The constituents of Indi understand the Coalition’s tactics better than most. In the 2013 election, voting booths were postered, sometimes for 100s of metres in either direction, with negative, dramatic signs warning people not to vote Independent. It didn’t work. People grew tired of the negativity of the Mirabella campaign and voted overwhelmingly in support of change.
The positive, values based, grassroots movement that propelled Cathy McGowan into power and kicked Sophie Mirabella out into the political wilderness became a beacon of hope for people across the country who were disenchanted by the lack of representation in the current political system.
But the Liberal Party seem not to have learned its lesson in Indi. On Saturday we caught a glimpse of their strategy to try and win back the seat at the next election. And surprise surprise – it’s a negative one.
The credibility of the campaign has now been put on trial by the Murdoch media.
It started when The Australian published the surprising claims that the McGowan campaign had committed fraud by encouraging young people, who didn’t live in Indi to vote in Indi.
If any fraudulent activity occurred, I hope the AEC do uncover it. However, having worked on the campaign from the very beginning, I am confident we will be proven to have done nothing wrong. To my knowledge, never once did we ever explicitly or implicitly ask people to do anything illegal.
Indeed, before we even thought we had a chance to win the seat of Indi, our goal was to engage young people in the political process and try and get some of the estimated 400,000 young people across the country to enrol to vote. Politics can seem so alienating and far removed from the lives for many Australians, let alone young people who couldn’t feel less interested in the past few elections (probably because they have been run almost solely on issues endemic to Western Sydney).
But we wanted to make politics relevant to the young people of Indi, and perhaps even fun! To this extent we hosted a breakfast for first time voters to talk about issues they cared about, uploaded videos to our YouTube channel that students had made and created fun blogs such as the Cats for Cathy to emphasise that politics doesn’t have to be always so serious.
And it worked. Not only with the young people of Indi, but to everyone. While the rest of Australia was suffering through one of the most tedious election campaigns ever, the people of Indi tuned in either online or on the ground to take part in the largest rural political mobilisation in recent history.
The Australian contended that the Indi campaign had sought to enrol people in the electorate of Indi illegally. Nothing could be further from the truth.
I have never been involved in a group with such strong values. Every volunteer who worked on the campaign signed a values statement that they were then bound to. Integrity and honesty were both fundamental values on the campaign. I worked every day for months with the volunteers on the campaign and I have never been so inspired by such an ethical, driven group of people.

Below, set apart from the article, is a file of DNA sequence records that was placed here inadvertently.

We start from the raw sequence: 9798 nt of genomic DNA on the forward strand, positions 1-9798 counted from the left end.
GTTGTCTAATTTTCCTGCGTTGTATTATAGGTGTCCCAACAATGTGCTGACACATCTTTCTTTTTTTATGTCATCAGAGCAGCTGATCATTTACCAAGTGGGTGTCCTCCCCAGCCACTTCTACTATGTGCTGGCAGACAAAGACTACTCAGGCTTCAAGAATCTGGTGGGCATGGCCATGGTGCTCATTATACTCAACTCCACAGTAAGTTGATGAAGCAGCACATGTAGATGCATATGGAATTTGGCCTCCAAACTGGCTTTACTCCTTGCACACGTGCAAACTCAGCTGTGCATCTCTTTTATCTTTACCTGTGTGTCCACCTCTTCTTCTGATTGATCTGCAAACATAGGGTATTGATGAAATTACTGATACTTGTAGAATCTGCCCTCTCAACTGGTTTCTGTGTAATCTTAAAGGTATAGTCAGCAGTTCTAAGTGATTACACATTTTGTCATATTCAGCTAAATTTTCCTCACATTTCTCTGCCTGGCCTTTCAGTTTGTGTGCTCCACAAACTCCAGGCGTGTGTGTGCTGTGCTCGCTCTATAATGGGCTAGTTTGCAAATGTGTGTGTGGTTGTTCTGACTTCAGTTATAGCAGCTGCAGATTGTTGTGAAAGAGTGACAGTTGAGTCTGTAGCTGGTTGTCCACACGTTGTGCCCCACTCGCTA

The poster child of the Australian’s smear campaign was a girl named Sophie. She was a student who lived in Melbourne but had changed her voting enrolment back to Indi because she wanted to make her vote count. For the first time in her memory she was able to vote for a candidate in her home electorate that she was passionate and proud about.
As a country kid, where you call home can be a pretty tricky one. I remember leaving Yackandandah to go to Melbourne for university, and during my three years at university I lived in four different houses. I also would often travel during the summer holidays. For this entire period of my life I had no fixed address that I could call home. I also still felt such strong emotional and spiritual ties to the countryside around Yackandandah, and if anyone asked me where home was, I would probably have said my parent’s house in ‘Yack’.
Fortunately the AEC have provisions for this. They state that the term “permanent residential address” and “usual place of residence” can be clarified as: ” the address you intend to return to even if you are living somewhere else temporarily”.
Similarly, for students in our situation they say: while studying at university you can remain on the electoral roll for your home address.
Indeed, to support democracy, the AEC seem keen to “get” people on to the roll so they don’t miss out on voting. They also want to keep them on the roll, hence asking for relevant contact information. This is because if they contact you and you don’t reply they remove you from the roll.
Going by this then, there is not only no case against the young Indi resident, Sophie, but the recent attacks on her personally seems to undermine the attempts by the Australian Electoral Commission to foster a keen interest in democracy across Australia.
On Monday the Liberal Party’s ties to these stories in The Australian became clearer with Liberal Party president, Brian Loughnane weighing in and stating:
“There was an organised operation to enrol people who were not entitled to be enrolled in Indi.”
On the same day Sophie Mirabella and Sussan Ley (the Liberal MP for Farrer) were at Barnawatha, a town just down the road from Cathy’s house, to announce $1.8 million of funding in the budget to improve roads.
The battlelines for the next election have been drawn.
The question on my mind though is whether the Liberal Party actually believe that it was a fraudulent, vitriolic campaign that ‘pulled the wool’ over the people of Indi’s eyes and resulted in Cathy winning, or whether they are just attempting to smear her.
One would assume it was just a smear campaign, but seeing how out of touch they are on so many other issues, I am left with a niggling doubt that perhaps they actually believe their own fantasies.